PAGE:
Particular occupations: entertainers - NICs treatment (from 6 April 2003 to 5 April 2014)
SS (Categorisation of Earners) Regulations 1978 (SI 1978 No.1689) Regulation 1(2), paragraph 5A in Part I of Schedule 1, and paragraph 10 in Schedule 3
SS (Categorisation of Earners) (Amendment) Regulations 2003 (SI 2003 No. 736)
Following the introduction of the 1998 regulations described in ESM4145, it became apparent that they were no longer sustainable. The legislation was intended to ensure that the majority of entertainers who paid Class 1 NICs prior to 1998 continued to do so. Prior to 1998, ‘Key talent’ stars did not normally pay Class 1 NICs and it was intended that this would be the only group which would be excepted from liability for Class 1 NICs provided they were not engaged on terms which enabled their remuneration to satisfy the definition of ‘salary’ at ESM4146. However, it is common practice for the majority of entertainers to enter into contracts which provide for residuals and royalty payments as part of their remuneration which exceeds the basic salary element. Very few entertainers’ earnings, therefore, consisted ‘wholly or mainly’ of salary, and the regulations did not achieve the object of bringing most entertainers into employed earners employment.
New regulations were introduced from 6 April 2003 which, instead of the ‘wholly or mainly’ salary criteria, ensured that an entertainer who receives any salary element in his remuneration would be treated as an employed earner for NICs purposes. Once subject to the regulations there will be a liability for Class 1 NICs on all earnings from the engagement (including residuals and royalty payments.)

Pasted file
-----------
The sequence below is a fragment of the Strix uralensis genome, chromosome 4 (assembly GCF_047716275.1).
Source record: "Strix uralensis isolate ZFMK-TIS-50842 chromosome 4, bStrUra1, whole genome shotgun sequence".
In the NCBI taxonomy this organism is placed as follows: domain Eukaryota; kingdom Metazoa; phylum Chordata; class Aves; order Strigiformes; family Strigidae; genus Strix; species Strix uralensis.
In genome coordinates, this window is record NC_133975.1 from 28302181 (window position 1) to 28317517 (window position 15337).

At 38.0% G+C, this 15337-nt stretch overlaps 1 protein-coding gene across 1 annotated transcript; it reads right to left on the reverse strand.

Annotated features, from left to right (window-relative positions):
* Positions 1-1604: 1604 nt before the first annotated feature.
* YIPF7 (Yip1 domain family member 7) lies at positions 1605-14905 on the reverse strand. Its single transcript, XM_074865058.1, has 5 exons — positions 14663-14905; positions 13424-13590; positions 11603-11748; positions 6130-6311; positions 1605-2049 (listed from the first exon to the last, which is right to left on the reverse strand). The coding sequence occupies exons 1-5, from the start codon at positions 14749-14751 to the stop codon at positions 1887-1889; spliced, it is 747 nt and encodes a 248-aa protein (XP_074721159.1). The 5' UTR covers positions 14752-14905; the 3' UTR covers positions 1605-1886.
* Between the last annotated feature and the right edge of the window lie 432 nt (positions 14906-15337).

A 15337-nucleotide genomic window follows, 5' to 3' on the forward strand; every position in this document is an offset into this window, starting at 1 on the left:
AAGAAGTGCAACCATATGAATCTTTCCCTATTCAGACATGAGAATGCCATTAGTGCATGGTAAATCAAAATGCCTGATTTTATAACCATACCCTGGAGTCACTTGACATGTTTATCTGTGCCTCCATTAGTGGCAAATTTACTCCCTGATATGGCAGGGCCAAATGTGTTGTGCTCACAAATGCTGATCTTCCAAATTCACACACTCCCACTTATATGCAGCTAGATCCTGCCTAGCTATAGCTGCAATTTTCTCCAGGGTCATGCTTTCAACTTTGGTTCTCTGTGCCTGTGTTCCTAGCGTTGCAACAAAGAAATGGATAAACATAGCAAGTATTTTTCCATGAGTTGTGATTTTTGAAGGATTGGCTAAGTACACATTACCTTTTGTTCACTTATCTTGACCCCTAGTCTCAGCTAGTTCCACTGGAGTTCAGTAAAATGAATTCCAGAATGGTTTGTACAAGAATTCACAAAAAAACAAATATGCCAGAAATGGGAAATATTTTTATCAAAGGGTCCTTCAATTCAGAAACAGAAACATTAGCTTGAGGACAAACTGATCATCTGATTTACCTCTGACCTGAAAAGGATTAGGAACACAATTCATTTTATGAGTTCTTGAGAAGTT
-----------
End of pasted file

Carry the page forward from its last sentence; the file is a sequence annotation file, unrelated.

A new definition of salary was included in the regulations in which the following four out of the five tests used to define salary described at ESM4146 needed to be satisfied:
- made for services rendered;
- paid under a contract for services;
- where there is more than one payment, payable at a specified period or interval; and
- computed by reference to the amount of time for which work has been performed.
The third bullet by implication also included entertainers engaged on single day or two day engagements. The last bullet ensured that Key talent artistes were excluded from the regulations as they were contracted to appear in productions for which their remuneration was not directly calculated according to the period of weeks or months they were assigned to the production.
The regulations also included provisions which amended paragraph 10 of Schedule 3 to the principal regulations, which ensured that where an entertainer is engaged through a third party (such as an agency), the secondary contributor is the producer of the entertainment in respect of which the payments of salary are made.
Engagers who had paid secondary Class 1 NICs were entitled to claim refunds on the basis that self-employment was the correct status for NICs purposes and that NICs paid between 17 July 1998 and 5 April 2003 were paid in error. If enquiries are received about individual refund claims for this period, you should refer them to:
NIC&EO Refunds Group
Benton Park View
Newcastle Upon Tyne